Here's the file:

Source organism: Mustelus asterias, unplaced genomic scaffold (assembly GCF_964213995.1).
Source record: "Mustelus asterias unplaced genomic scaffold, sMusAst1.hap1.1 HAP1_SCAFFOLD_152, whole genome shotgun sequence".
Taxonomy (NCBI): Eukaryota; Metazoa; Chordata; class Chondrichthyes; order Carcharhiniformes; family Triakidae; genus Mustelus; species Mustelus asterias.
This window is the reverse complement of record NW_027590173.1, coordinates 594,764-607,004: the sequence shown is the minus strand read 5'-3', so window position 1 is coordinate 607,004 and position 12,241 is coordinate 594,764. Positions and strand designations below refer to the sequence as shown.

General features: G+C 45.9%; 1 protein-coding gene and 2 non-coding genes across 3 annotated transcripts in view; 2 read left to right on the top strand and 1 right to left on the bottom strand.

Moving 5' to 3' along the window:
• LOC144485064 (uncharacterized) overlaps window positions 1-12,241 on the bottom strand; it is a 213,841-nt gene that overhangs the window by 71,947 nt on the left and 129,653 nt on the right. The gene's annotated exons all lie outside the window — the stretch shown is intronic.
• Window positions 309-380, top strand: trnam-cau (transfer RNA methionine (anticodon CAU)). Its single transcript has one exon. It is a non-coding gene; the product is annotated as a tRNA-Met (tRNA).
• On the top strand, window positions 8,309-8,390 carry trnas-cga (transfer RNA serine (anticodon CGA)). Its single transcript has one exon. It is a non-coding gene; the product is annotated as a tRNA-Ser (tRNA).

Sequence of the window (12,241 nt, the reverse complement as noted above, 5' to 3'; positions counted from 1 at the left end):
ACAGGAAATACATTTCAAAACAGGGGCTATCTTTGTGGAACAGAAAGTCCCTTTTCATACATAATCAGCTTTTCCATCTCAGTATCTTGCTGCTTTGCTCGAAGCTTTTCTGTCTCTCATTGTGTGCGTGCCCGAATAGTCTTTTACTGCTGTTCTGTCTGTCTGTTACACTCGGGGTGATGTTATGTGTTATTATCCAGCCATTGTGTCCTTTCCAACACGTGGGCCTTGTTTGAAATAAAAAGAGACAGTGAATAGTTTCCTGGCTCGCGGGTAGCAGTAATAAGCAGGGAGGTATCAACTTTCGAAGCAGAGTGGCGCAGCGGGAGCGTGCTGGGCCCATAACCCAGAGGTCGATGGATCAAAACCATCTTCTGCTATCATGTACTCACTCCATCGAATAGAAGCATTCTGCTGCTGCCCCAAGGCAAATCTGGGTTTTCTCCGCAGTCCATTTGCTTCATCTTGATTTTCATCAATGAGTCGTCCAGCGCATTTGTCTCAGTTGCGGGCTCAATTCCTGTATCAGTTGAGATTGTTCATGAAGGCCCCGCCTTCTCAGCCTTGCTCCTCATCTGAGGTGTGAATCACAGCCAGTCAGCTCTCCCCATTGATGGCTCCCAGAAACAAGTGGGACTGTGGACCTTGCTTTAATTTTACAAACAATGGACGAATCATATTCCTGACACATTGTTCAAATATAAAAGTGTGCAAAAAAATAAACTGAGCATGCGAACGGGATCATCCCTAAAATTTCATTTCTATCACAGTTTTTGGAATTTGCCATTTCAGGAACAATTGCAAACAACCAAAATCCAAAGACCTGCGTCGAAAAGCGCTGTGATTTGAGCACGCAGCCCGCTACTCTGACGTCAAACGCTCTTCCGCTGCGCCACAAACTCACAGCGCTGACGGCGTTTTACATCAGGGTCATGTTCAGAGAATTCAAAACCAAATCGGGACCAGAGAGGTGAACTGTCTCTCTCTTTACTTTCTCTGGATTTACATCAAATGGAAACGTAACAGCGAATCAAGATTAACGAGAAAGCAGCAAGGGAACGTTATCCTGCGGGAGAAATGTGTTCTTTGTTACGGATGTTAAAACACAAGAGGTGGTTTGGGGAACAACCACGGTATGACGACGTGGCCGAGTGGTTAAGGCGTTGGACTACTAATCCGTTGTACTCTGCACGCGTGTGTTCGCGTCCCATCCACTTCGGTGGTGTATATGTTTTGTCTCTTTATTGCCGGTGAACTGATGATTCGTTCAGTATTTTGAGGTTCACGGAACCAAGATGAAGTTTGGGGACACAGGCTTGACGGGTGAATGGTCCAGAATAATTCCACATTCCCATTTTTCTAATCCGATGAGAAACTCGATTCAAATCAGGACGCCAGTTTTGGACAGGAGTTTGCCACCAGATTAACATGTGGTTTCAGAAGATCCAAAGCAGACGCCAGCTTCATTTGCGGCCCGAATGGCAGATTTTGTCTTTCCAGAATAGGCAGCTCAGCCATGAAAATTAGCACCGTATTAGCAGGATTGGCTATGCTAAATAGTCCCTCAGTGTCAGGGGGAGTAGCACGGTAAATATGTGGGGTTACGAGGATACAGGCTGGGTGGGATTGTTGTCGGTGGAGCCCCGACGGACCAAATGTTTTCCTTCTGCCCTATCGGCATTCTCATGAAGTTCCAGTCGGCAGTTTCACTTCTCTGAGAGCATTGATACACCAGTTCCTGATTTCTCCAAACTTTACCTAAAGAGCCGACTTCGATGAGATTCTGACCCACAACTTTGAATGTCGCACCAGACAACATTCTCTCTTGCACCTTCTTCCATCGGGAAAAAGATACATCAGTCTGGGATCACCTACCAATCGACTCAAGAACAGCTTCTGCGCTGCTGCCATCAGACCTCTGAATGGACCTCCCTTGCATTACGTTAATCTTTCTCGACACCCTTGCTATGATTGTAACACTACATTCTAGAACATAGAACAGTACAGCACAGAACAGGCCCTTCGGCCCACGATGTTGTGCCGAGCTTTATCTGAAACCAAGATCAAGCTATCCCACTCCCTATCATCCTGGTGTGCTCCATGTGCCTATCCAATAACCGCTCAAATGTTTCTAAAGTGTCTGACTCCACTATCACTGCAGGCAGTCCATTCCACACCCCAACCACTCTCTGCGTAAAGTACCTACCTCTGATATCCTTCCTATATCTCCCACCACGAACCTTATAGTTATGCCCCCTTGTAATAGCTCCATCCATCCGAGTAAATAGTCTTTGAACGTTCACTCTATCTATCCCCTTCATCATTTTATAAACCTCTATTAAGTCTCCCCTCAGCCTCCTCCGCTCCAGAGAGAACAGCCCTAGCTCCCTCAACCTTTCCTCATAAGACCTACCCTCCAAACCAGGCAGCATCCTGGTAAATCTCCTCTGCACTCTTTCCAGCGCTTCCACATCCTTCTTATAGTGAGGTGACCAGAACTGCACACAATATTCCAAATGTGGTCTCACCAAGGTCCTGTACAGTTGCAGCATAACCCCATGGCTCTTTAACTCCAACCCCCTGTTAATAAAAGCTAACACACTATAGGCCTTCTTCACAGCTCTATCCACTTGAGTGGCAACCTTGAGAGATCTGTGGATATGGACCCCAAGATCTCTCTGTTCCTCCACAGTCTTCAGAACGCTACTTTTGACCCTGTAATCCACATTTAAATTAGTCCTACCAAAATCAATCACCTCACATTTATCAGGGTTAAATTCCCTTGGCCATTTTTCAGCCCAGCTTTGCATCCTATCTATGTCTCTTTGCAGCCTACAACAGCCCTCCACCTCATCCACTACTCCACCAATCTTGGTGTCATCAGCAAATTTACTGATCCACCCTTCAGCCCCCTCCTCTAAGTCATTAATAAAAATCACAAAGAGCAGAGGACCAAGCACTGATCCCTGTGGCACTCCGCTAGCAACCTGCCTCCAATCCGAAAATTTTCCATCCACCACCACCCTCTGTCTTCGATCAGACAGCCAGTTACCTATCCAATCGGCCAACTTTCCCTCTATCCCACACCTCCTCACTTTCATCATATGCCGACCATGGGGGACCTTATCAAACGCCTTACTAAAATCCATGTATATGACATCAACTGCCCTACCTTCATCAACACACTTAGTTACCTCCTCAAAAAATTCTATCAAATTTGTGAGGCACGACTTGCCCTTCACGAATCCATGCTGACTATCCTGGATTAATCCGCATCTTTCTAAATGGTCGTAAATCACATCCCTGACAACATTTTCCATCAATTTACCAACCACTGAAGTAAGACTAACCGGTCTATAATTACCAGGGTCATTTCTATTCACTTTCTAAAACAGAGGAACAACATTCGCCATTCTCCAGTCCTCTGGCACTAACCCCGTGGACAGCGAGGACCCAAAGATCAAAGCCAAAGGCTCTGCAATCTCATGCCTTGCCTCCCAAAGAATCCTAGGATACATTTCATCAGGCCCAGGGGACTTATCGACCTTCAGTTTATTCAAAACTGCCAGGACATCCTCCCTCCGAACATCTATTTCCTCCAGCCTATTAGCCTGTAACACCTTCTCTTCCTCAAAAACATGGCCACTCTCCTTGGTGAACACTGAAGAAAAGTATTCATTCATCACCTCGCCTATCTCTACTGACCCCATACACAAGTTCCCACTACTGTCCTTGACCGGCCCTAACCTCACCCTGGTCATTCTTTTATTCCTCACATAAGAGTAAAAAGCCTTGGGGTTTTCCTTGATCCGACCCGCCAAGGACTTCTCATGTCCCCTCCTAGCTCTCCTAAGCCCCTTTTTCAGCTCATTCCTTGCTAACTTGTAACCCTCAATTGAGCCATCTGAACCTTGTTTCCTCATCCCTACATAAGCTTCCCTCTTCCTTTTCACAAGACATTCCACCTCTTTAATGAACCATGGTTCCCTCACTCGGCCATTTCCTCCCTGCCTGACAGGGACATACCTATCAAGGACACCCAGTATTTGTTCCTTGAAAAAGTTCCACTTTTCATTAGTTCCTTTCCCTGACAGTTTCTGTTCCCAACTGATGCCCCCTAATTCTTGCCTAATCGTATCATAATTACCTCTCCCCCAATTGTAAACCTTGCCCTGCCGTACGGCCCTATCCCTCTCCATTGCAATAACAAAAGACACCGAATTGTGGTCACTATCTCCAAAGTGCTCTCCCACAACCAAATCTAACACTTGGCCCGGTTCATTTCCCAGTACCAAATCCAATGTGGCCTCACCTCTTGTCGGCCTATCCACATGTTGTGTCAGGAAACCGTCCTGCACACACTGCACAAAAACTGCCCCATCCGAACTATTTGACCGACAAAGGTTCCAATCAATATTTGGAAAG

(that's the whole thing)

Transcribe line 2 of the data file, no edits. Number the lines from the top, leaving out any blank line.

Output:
Source record: "Mustelus asterias unplaced genomic scaffold, sMusAst1.hap1.1 HAP1_SCAFFOLD_152, whole genome shotgun sequence".